In addition, the herpes simplex virus type 1 (HSV-1) infection is associated with demyelination of nerves. This nerve damage mechanism is different from the above mentioned - that oedema, swelling and compression of the nerve in the narrow bone canal is responsible for nerve damage. Demyelination may not even be directly caused by the virus, but by an unknown immune system response. The quote below captures this hypothesis and the implication for other types of treatment:
It is also possible that HSV-1 replication itself is not responsible for the damage to the facial nerves and that inhibition of HSV-1 replication by acyclovir does not prevent the progression of nerve dysfunction. Because the demyelination of facial nerves caused by HSV-1 reactivation, via an unknown immune response, is implicated in the pathogenesis of HSV-1-induced facial palsy, a new strategy of treatment to inhibit such an immune reaction may be effective.
Bell's palsy is a diagnosis of exclusion; by elimination of other reasonable possibilities. Therefore, by definition, no specific cause can be ascertained. Bell's palsy is commonly referred to as idiopathic or cryptogenic, meaning that it is due to unknown causes. Being a residual diagnostic category, the Bell's Palsy diagnosis likely spans different conditions which our current level of medical knowledge cannot distinguish. This may inject fundamental uncertainty into the discussion below of etiology, treatment options, recovery patterns etc. See also the section below on Other symptoms. Studies show that a large number of patients (45%) are not referred to a specialist, which suggests that Bell’s palsy is considered by physicians to be a straightforward diagnosis that is easy to manage. A significant number of cases are misdiagnosed (ibid.). This is unsurprising from a diagnosis of exclusion, which depends on a thorough investigation.
In patients presenting with incomplete facial palsy, where the prognosis for recovery is very good, treatment may be unnecessary. Patients presenting with complete paralysis, marked by an inability to close the eyes and mouth on the involved side, are usually treated. Early treatment (within 3 days after the onset) is necessary for therapy to be effective. Steroids have been shown to be effective at improving recovery while antivirals have not.
Prednisone, a corticosteroid, if used early in treatment of Bell's palsy, significantly improves the chances of complete recovery at 3 and 9 months when compared to treatment with the anti-viral drug aciclovir or no treatment at all.
Antivirals (such as acyclovir) have been shown not to be effective in improving recovery from Bell's palsy beyond steroids alone. They were however commonly prescribed due to a theoretical link between Bell's palsy and the herpes simplex and varicella zoster virus.
The efficacy of acupuncture remains unknown because the available studies are of low quality (poor primary study design or inadequate reporting practices). Surgical procedures to decompress the facial nerve have been attempted, but have not been proven beneficial.
Former Canadian Prime Minister Jean Chrétien acquired Bell's palsy in his youth which never resolved.Even without any treatment, Bell's palsy tends to carry a good prognosis. In a 1982 study, when no treatment was available, of 1,011 patients, 85% showed first signs of recovery within 3 weeks after onset. For the other 15%, recovery occurred 3–6 months later. After a follow-up of at least 1 year or until restoration, complete recovery had occurred in more than two thirds (71%) of all patients. Recovery was judged moderate in 12% and poor in only 4% of patients. Another study found that incomplete palsies disappear entirely, nearly always in the course of one month. The patients who regain movement within the first two weeks nearly always remit entirely. When remission does not occur until the third week or later, a significantly greater part of the patients develop sequelae. A third study found a better prognosis for young patients, aged below 10 years old, while the patients over 61 years old presented a worse prognosis.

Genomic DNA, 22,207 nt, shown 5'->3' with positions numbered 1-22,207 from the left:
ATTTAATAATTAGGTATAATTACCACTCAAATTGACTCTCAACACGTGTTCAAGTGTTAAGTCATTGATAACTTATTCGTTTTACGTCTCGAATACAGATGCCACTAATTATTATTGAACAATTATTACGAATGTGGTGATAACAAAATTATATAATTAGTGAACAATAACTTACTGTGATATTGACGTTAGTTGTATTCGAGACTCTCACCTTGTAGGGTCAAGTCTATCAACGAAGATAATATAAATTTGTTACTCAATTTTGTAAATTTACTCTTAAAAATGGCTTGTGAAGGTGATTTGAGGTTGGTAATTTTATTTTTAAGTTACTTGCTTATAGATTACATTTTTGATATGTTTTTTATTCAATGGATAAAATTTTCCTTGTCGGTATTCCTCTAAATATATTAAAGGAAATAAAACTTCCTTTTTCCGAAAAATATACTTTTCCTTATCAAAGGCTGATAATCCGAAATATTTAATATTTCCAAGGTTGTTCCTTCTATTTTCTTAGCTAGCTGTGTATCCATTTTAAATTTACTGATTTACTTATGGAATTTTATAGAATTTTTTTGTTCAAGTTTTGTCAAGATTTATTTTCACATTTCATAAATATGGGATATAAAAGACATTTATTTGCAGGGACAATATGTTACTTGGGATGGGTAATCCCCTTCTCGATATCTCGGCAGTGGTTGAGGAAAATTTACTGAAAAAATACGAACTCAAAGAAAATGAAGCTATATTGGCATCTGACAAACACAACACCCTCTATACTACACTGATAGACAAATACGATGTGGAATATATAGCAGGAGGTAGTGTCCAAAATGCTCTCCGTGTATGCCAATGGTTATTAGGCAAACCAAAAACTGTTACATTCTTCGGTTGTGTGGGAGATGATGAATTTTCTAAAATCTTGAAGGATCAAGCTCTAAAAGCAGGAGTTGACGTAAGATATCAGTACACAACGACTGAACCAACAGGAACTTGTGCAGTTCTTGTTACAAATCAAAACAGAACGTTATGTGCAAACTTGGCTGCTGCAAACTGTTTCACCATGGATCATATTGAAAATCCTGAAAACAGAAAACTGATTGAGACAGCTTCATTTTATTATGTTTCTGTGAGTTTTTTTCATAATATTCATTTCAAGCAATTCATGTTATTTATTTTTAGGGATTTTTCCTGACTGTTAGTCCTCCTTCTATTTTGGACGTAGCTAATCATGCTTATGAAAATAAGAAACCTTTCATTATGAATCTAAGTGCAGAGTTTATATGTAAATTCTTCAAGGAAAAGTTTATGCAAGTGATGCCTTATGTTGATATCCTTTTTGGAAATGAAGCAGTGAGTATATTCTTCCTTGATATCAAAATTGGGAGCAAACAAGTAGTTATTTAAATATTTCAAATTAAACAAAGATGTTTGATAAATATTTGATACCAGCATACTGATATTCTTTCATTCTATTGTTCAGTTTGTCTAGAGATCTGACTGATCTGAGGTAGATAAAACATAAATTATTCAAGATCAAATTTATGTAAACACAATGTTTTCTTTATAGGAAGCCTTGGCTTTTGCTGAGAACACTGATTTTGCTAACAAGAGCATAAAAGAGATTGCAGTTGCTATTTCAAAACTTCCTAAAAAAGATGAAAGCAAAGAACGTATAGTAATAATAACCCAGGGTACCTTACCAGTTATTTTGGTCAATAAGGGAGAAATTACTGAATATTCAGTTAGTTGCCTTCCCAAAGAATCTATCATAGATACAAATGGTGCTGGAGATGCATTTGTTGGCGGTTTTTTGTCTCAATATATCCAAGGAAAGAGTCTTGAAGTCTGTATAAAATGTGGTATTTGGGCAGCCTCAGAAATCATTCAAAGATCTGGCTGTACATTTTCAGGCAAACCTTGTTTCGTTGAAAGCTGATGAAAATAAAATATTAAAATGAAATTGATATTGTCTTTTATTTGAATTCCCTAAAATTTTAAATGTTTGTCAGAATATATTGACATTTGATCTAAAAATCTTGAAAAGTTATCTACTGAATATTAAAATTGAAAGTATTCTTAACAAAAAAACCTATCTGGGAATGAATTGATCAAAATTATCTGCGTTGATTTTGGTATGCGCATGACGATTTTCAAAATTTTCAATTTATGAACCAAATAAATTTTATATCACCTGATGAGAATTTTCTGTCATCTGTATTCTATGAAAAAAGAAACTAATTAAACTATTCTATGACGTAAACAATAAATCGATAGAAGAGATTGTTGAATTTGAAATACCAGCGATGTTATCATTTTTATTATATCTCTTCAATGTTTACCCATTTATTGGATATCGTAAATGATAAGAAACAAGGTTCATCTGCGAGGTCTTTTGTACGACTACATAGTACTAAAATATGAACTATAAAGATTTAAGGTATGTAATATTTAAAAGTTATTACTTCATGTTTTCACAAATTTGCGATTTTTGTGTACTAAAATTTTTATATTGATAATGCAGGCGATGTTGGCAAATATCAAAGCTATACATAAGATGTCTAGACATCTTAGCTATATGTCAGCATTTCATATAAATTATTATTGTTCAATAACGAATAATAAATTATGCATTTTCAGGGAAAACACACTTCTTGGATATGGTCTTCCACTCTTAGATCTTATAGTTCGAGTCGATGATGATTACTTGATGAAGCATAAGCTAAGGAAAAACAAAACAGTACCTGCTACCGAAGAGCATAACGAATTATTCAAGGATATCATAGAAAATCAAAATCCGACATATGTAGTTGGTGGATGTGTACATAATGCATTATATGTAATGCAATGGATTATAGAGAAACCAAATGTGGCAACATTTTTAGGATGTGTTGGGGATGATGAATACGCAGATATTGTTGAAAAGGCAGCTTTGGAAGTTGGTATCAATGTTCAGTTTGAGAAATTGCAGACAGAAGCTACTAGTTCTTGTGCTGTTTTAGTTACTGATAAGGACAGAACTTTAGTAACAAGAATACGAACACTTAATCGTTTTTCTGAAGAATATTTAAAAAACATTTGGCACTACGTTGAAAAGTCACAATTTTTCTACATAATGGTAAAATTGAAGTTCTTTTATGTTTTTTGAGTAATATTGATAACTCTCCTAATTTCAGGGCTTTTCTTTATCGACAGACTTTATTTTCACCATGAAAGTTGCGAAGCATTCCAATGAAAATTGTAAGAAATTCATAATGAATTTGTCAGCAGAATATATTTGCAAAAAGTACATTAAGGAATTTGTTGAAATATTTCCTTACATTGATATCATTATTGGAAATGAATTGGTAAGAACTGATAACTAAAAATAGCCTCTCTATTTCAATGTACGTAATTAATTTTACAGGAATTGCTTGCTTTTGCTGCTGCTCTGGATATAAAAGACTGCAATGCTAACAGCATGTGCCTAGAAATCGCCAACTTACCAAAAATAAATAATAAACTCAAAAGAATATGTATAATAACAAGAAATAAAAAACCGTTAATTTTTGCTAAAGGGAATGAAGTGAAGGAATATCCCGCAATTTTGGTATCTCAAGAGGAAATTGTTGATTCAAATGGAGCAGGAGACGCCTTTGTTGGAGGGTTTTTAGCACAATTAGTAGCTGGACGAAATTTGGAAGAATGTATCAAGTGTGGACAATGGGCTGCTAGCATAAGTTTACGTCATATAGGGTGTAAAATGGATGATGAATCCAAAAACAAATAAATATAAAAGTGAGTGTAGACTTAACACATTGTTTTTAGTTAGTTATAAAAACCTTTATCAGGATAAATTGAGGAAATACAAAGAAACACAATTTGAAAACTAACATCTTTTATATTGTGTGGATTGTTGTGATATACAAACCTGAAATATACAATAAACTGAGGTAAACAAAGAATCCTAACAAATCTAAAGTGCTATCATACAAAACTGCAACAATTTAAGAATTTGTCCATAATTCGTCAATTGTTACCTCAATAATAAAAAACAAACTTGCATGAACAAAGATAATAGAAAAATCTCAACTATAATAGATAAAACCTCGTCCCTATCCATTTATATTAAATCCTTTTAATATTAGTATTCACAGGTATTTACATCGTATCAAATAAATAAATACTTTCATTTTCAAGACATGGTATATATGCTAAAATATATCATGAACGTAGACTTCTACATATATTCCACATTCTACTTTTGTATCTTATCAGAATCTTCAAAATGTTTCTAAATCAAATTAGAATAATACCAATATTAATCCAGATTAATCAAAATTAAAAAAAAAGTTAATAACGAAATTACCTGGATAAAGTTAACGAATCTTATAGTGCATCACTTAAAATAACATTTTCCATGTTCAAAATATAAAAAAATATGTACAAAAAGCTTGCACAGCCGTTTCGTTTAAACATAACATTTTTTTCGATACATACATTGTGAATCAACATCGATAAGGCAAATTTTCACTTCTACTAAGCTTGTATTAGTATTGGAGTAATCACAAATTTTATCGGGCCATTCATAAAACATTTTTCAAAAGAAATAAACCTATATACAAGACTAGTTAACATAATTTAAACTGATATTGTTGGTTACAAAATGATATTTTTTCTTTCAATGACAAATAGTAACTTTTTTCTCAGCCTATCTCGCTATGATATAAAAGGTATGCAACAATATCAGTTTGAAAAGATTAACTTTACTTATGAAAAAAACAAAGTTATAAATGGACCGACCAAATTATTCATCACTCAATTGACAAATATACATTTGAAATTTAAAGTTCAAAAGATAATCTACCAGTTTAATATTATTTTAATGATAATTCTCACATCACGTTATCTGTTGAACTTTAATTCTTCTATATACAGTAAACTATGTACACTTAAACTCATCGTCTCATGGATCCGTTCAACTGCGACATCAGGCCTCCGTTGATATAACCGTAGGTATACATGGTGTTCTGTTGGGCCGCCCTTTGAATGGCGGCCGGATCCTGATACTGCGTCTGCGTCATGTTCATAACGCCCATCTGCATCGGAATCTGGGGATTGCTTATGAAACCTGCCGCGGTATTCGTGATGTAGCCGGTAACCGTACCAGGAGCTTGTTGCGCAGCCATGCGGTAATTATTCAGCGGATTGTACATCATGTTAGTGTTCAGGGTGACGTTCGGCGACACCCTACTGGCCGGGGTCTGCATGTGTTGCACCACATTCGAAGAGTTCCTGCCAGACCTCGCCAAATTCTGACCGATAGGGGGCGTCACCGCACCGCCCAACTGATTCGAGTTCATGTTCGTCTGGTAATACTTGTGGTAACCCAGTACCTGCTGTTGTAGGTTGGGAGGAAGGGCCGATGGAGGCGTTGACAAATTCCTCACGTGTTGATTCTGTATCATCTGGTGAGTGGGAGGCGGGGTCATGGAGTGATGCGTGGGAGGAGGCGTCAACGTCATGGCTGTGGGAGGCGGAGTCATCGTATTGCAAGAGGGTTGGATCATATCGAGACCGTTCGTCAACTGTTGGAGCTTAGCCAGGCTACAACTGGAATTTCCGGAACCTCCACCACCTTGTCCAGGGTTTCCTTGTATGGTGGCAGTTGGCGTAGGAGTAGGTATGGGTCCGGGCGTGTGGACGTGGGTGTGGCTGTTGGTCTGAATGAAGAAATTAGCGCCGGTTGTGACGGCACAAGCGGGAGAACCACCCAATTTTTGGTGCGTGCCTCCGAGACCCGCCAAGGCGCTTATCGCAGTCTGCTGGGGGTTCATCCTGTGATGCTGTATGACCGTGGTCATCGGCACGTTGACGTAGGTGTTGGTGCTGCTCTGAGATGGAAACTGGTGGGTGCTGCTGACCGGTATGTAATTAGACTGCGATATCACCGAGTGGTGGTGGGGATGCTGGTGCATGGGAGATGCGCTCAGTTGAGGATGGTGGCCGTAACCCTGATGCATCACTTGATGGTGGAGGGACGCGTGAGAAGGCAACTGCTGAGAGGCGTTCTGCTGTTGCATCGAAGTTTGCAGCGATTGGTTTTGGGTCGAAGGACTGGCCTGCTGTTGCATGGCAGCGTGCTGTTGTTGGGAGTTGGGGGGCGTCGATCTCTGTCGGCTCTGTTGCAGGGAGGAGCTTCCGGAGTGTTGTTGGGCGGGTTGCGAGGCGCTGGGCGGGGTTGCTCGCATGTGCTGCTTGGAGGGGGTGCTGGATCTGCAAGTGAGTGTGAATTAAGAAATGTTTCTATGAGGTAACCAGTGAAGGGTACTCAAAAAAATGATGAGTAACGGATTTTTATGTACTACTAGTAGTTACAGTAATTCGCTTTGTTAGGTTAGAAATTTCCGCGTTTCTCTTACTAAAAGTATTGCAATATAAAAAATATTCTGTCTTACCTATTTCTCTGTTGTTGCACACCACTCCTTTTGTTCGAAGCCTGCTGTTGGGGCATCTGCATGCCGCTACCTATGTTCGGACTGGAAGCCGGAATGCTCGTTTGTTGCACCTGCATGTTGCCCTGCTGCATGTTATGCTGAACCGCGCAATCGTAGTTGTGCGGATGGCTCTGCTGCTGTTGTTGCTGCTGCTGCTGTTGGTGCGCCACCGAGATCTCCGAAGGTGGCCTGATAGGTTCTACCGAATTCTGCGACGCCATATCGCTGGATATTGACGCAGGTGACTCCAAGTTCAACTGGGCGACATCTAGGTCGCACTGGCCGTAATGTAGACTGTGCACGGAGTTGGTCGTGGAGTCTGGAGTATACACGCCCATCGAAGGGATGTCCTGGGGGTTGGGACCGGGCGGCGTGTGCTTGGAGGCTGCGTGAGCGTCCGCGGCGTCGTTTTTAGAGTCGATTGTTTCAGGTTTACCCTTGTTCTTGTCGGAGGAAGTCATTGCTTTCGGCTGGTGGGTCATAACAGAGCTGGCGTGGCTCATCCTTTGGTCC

Major complications of the condition are chronic loss of taste (ageusia), chronic facial spasm and corneal infections. To prevent the latter, the eyes may be protected by covers, or taped shut during sleep and for rest periods, and tear-like eye drops or eye ointments may be recommended, especially for cases with complete paralysis. Where the eye does not close completely, the blink reflex is also affected, and care must be taken to protect the eye from injury.
Another complication can occur in case of incomplete or erroneous regeneration of the damaged facial nerve. The nerve can be thought of as a bundle of smaller individual nerve connections which branch out to their proper destinations. During regrowth, nerves are generally able to track the original path to the right destination - but some nerves may sidetrack leading to a condition known as synkinesis. For instance, regrowth of nerves controlling muscles attached to the eye may sidetrack and also regrow connections reaching the muscles of the mouth. In this way, movement of one also affects the other. For example, when the person closes the eye, the corner of the mouth lifts involuntarily.
In addition, around 6% of patients exhibit crocodile tear syndrome, also called gustatolacrimal reflex or Bogorad’s Syndrome, on recovery, where they will shed tears while eating. This is thought to be due to faulty regeneration of the facial nerve, a branch of which controls the lacrimal and salivary glands. Gustatorial sweating can also occur.
The annual incidence of Bell's palsy is about 20 per 100,000 population, and the incidence increases with age. Bell’s palsy affects about 40,000 people in the United States every year. It affects approximately 1 person in 65 during a lifetime. Familial inheritance has been found in 4–14% of cases. Bell's Palsy is three times more likely to strike pregnant women than non-pregnant women. It is also considered to be four times more likely to occur in diabetics than the general population.
A range of annual incidence rates have been reported in the literature: 15, 24, and 25-53 (all rates per 100,000 population per year). Bell’s palsy is not a reportable disease, and there are no established registries for patients with this diagnosis, which complicates precise estimation.